But the crazy idea worked. Somebody sent cases of water. Somebody else sent packages of boxer shorts. A guy showed up at practice the other day offering slightly used cleats, and Nolan tossed him a $100 bill and bought all of them.
It's nice, but it's only a start. Nobody is comfortable yet. The other day, Nolan was pulled aside at practice by a parent who told him that a local gang had killed a rival gang member the night before. The parent warned that retaliation could happen to someone on his football team, and that Nolan should carefully watch slow-moving cars on an adjacent street.
Oh yeah, and have a good practice.
"I'm like, 'What?''' Nolan recalls.
That was the reaction of the team when Nolan was hired this summer, the last head coaching job filled on a CIF website, Nolan's best chance to get back in the game.
Nolan knew about preaching from his parents, a former Catholic priest and nun. He knew about playing from his days as a defensive back for Santa Ana Mater Dei High and, later, the University of Utah.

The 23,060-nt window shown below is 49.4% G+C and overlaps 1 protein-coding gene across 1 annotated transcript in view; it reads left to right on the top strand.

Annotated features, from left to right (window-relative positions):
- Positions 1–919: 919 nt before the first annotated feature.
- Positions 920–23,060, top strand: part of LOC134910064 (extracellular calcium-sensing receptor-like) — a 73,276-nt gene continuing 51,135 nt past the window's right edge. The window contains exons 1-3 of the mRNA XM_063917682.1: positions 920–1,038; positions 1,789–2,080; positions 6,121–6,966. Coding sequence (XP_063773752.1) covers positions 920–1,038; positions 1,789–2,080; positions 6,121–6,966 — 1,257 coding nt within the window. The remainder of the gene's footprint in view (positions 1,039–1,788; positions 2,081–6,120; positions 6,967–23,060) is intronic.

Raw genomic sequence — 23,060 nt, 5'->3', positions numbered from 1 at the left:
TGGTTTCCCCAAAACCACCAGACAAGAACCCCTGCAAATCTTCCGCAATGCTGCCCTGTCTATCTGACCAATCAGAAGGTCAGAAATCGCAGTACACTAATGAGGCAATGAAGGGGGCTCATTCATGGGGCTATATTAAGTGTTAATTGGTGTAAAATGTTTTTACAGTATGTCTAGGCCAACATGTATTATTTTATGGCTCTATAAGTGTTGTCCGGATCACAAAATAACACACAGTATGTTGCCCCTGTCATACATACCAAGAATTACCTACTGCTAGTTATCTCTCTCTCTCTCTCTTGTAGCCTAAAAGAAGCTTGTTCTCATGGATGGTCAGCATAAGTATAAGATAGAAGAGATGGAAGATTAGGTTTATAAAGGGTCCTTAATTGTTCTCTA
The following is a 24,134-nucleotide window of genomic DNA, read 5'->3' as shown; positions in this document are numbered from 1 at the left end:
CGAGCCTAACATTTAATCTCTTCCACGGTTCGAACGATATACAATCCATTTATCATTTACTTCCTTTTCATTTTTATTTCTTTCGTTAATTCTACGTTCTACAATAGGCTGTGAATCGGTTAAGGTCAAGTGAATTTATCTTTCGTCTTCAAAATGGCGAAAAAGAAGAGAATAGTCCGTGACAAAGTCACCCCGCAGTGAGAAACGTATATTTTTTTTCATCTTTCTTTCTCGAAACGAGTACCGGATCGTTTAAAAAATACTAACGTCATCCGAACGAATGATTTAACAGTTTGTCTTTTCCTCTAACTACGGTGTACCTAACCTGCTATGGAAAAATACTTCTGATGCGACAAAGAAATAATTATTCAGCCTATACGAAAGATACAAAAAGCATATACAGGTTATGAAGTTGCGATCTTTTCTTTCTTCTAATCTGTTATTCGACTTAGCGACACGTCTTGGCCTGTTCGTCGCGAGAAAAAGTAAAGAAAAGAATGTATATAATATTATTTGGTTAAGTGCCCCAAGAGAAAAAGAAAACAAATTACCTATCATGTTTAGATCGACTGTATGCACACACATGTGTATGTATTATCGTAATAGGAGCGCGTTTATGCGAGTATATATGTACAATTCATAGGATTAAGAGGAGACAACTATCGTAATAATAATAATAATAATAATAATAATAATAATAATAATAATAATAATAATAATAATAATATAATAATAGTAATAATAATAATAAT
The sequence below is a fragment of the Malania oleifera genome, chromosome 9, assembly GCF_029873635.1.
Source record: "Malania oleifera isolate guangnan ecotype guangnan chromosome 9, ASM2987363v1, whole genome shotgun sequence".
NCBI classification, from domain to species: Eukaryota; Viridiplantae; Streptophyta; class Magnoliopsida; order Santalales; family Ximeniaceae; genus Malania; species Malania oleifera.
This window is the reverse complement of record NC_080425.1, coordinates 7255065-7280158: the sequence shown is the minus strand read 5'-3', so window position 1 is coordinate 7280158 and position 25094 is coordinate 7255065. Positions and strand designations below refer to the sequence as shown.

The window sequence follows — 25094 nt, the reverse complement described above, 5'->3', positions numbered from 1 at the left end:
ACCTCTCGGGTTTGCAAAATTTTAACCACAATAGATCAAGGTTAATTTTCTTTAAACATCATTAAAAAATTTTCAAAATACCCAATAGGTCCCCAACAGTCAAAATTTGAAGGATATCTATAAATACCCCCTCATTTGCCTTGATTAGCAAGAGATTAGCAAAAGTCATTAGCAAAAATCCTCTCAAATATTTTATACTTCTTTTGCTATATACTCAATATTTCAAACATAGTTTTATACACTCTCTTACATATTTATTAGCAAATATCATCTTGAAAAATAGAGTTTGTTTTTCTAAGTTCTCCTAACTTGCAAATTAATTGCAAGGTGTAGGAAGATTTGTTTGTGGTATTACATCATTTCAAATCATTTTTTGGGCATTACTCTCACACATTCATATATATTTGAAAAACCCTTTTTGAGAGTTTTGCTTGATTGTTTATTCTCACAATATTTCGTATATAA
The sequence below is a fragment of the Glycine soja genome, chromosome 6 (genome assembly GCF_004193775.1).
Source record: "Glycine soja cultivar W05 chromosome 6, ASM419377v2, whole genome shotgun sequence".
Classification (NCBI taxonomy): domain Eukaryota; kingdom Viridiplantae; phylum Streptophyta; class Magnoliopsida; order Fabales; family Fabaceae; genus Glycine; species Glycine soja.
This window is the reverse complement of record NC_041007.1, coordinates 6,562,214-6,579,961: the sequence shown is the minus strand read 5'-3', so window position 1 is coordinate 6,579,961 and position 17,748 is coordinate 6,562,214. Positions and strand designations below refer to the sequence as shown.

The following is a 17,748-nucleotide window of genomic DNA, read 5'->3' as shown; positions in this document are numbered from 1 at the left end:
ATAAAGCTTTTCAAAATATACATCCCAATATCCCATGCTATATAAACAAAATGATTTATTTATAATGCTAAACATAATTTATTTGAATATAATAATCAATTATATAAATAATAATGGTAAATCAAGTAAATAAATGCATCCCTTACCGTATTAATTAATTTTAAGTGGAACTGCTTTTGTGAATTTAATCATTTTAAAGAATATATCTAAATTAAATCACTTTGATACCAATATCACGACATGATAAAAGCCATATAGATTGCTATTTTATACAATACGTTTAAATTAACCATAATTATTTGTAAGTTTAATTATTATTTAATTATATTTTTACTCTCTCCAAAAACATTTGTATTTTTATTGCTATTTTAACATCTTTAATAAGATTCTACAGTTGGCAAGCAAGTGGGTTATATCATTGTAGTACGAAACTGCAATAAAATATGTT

He knew about coaching from stints at Cantwell-SacredHeartin Montebello and later Laguna Beach, where he became briefly infamous for publicly ripping an opposing coach who refused to resolve a tie game by agreeing to an overtime period.
Nolan left Laguna Beach three years ago to focus on his successful Speed Kills training business but eventually realized he missed the kids, and so he plotted his return.
"The way it worked out, I feel like it's a mission for me," Nolan says.
Kenyon also promises that, later this week, Nolan should have keys to the gates and maybe even a makeshift office.